In the mid-18th century it became necessary to alleviate the problem of flooding along the lower course of the Stour. The action of tidal drift of shingle along the coast had resulted in the huge loop at the estuary end of the river, and on 29 November 1774 an Act of Parliament was passed to bypass the loop at it narrowest end, at Stonar. The works, to become known as the Stonar Cut, made use of an existing sluice to cut across the neck of the loop, and were completed in 1776.

Richborough, one of the starting points on Watling Street in Roman period

During World War I huge volumes of both troops and supplies were needed on the Continent and, in the utmost secrecy, a new port was built at Richborough. Landing facilities along the Cut were built, and the East Kent Light Railway was extended to service the port. Nothing now remains of much of those works, and the Cut has been allowed to return to its natural state.


A branch of the Stour flows through Canterbury, here it passes Blackfriars

Settlements on the river vary in size. The four most important are Ashford, sited at a crossing point of the river and on ancient track ways; Canterbury, at a junction of four Roman roads, where their Watling Street connected with the sea; Fordwich, the outport of Canterbury and tidal limit; and the once-thriving port of Sandwich. The villages of Wye, Chilham and Chartham lie on the stretch through the North Downs gap, Wye being a fordable crossing. Beyond Fordwich are the smaller settlements of Westbere and Chislet; and Stourmouth.

In Roman and medieval times the river was an important highway, connecting Canterbury with the Continent. Fordwich became important to shipping after the silting up of the southern entrance to the English Channel.
In 1831 Joseph Priestley wrote his ‘’Historical Account of the Navigable Rivers, Canals and Railways’’. In it he described in one section the ‘’Canterbury Navigation, or River Stour’’. He includes an account of its course and the improvements being carried out at that time to assist navigation, and details of new port facilities.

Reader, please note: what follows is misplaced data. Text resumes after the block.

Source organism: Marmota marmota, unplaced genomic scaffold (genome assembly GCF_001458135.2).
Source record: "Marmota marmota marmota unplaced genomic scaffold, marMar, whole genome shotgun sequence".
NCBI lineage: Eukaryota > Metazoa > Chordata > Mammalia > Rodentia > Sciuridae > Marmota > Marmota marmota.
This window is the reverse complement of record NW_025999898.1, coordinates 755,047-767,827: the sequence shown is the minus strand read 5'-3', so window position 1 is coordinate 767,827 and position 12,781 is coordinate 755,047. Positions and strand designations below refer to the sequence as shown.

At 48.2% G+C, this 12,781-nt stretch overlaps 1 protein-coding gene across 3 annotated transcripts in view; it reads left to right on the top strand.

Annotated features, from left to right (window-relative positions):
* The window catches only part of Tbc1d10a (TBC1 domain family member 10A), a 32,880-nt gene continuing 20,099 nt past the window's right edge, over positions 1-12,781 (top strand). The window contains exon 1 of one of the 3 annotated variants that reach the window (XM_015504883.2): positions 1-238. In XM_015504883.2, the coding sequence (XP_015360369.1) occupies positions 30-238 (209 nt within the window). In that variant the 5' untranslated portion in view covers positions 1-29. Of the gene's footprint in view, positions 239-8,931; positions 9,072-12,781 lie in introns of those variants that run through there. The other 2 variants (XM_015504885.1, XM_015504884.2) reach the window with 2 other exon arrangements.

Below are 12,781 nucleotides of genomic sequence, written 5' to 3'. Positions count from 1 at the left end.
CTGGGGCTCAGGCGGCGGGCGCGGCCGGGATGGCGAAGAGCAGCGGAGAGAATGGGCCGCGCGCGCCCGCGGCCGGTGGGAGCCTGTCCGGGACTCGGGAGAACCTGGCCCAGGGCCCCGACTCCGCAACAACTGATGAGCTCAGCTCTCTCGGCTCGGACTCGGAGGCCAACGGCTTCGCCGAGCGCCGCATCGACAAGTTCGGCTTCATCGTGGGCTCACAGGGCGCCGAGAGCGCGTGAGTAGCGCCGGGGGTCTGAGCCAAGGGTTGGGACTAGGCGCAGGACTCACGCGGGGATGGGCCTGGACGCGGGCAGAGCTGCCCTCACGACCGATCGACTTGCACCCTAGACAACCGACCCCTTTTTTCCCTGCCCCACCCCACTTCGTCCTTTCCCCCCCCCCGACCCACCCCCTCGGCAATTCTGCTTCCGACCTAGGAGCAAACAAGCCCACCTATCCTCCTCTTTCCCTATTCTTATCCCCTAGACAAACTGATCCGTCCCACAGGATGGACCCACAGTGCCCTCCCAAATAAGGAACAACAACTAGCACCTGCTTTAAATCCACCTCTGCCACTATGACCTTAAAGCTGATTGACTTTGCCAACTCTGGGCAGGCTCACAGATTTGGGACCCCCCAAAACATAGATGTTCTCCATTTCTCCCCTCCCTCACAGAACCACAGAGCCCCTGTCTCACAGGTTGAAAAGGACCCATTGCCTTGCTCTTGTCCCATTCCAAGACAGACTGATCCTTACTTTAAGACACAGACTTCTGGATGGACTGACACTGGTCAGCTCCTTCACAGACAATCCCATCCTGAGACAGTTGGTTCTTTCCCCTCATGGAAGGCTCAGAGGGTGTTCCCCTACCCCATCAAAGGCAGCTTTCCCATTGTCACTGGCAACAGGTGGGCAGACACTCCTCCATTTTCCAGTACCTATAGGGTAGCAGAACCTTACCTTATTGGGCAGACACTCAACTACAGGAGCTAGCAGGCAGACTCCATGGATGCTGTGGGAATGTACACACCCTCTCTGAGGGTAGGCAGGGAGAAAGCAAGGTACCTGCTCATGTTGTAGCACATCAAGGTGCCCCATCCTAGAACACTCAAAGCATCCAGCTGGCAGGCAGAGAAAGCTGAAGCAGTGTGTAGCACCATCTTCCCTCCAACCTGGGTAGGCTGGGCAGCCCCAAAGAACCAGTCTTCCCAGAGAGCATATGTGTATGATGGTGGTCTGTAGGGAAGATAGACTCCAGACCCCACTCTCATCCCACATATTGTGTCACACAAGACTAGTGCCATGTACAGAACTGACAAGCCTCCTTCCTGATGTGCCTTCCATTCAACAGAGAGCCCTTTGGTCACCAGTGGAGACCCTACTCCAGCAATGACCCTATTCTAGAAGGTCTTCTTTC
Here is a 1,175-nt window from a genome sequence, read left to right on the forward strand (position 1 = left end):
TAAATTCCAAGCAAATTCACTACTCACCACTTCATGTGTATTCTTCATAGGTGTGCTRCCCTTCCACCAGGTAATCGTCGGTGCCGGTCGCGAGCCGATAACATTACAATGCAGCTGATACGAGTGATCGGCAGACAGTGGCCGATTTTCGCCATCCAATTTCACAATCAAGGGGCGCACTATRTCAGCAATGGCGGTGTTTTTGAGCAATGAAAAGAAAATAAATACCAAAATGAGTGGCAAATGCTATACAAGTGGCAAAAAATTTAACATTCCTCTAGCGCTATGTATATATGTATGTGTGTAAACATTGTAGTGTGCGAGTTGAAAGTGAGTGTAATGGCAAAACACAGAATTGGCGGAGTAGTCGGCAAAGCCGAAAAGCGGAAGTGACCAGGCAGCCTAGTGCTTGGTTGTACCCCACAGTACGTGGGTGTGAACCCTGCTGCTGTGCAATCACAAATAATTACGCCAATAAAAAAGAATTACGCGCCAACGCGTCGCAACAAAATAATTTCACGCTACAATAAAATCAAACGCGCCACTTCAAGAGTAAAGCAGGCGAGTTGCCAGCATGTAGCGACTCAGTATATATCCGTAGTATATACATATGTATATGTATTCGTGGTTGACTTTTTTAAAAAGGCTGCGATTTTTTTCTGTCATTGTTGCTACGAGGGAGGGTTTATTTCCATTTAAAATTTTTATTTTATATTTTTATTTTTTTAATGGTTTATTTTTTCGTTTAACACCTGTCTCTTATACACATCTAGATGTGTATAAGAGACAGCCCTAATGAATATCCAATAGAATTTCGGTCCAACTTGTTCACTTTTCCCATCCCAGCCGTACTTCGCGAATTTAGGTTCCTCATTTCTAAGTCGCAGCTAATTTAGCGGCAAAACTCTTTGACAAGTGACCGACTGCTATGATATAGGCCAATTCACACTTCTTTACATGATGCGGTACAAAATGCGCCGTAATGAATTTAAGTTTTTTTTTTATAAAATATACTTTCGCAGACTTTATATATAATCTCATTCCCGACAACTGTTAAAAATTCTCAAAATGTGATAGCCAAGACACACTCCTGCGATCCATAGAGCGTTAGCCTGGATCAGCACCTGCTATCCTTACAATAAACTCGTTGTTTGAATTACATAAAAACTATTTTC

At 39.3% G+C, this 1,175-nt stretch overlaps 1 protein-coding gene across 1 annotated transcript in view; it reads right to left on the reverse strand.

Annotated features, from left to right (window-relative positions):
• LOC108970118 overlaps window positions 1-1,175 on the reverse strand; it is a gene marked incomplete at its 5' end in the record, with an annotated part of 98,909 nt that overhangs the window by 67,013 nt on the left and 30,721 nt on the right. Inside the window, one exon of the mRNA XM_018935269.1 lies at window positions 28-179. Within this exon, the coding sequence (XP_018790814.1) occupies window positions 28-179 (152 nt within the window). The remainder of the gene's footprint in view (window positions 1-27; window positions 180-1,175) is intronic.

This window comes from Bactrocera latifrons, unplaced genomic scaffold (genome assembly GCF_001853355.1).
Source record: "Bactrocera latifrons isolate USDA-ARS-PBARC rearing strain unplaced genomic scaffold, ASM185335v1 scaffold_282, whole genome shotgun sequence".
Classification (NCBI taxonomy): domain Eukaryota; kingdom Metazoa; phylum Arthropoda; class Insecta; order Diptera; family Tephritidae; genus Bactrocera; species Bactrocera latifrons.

Both roads and railways make use of the river. The Watling Street link to Richborough (’’Rutupiae’’) and their link from Canterbury southwards made use of the North Downs gap. The rail links from Canterbury to the Isle of Thanet and also to Ashford, and the main A28 road follow identical routes.
The 51.5 mile (82.4 km) Stour Valley Walk follows the river for much of its length.

Tributaries of the River Stour
River Upper Great Stour - flowing from near Lenham to Ashford.
RiverEast Stour - rising near Hythe to Ashford.

River Stour at Hyde

River Great Stour - Ashford to north west of Canterbury.
River Little Stour - north of Hythe to join the Great Stour at Plucks Gutter, north west of Canterbury.
River Wantsum - part of the old Wantsum Channel separating the Isle of Thanet from Kent. Whitewater Dyke - running from Shadoxhurst to Ashford Ruckinge Dyke - from north of Hamstreet to Ashford Aylesford Stream - its source is north of Sevington to Willesborough

River Dour
A minor river from Temple Ewell to Dover
The River Dour is a river in the county of Kent, in England. It flows from the villages of Temple Ewell and River, through the village of Kearsney, to Dover.
It originally had a wide estuary on the site of modern Dover, used as a port for the Roman town, but this silted up in the medieval period, necessitating the construction of various artificial harbours for Dover instead.

River Brede is an English river in East Sussex. It flows into the Rock Channel (tidal section of the River Tillingham) and then onto the River Rother (Eastern) at Rye, Sussex. It gives its name to the village of Brede, which lies between Hastings and Tenterden.